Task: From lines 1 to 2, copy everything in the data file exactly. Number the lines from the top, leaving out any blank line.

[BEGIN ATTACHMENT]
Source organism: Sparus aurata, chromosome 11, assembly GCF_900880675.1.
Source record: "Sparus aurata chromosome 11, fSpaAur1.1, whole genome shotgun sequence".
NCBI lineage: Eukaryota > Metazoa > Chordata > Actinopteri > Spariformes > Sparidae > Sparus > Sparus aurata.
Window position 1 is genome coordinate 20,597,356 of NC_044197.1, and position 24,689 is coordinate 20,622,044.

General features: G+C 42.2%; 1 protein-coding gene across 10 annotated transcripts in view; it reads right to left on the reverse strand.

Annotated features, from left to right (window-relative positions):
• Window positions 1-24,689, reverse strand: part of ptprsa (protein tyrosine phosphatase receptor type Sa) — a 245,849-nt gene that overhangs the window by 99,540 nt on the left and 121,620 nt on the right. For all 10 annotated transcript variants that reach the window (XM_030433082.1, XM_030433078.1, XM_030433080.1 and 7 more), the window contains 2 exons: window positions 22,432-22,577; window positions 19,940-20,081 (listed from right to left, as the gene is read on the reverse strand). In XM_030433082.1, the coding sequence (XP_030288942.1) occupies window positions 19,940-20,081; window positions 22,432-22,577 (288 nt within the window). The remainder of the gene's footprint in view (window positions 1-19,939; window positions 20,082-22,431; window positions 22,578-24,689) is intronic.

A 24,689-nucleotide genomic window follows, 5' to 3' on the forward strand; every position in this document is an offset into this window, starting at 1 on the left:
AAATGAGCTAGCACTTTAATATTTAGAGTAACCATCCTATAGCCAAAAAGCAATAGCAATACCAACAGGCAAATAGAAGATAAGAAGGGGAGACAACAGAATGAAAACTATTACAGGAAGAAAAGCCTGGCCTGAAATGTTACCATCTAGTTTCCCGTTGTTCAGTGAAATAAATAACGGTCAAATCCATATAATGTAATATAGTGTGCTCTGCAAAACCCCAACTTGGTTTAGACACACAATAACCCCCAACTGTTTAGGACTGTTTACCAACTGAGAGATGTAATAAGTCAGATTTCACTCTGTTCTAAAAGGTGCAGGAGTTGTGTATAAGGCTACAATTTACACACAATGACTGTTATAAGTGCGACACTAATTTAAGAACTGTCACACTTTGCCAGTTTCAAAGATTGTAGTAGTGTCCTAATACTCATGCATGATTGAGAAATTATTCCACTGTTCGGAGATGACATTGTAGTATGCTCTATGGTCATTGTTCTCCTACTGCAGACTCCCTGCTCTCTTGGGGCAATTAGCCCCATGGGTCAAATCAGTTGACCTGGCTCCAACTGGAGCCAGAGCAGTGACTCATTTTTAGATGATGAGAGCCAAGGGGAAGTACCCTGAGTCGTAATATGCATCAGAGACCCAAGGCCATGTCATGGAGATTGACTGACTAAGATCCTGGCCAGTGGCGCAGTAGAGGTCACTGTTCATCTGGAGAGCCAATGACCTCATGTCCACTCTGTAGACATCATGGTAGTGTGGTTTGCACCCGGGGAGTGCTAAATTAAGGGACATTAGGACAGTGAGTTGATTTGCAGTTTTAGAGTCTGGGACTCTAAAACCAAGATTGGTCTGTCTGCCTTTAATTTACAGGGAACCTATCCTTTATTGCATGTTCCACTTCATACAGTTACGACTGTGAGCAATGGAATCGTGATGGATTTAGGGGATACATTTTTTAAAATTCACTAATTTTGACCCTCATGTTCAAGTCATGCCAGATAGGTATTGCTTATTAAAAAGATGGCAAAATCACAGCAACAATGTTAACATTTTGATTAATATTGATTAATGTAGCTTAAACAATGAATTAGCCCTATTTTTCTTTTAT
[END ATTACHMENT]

Source organism: Sparus aurata, chromosome 11, assembly GCF_900880675.1.
Source record: "Sparus aurata chromosome 11, fSpaAur1.1, whole genome shotgun sequence".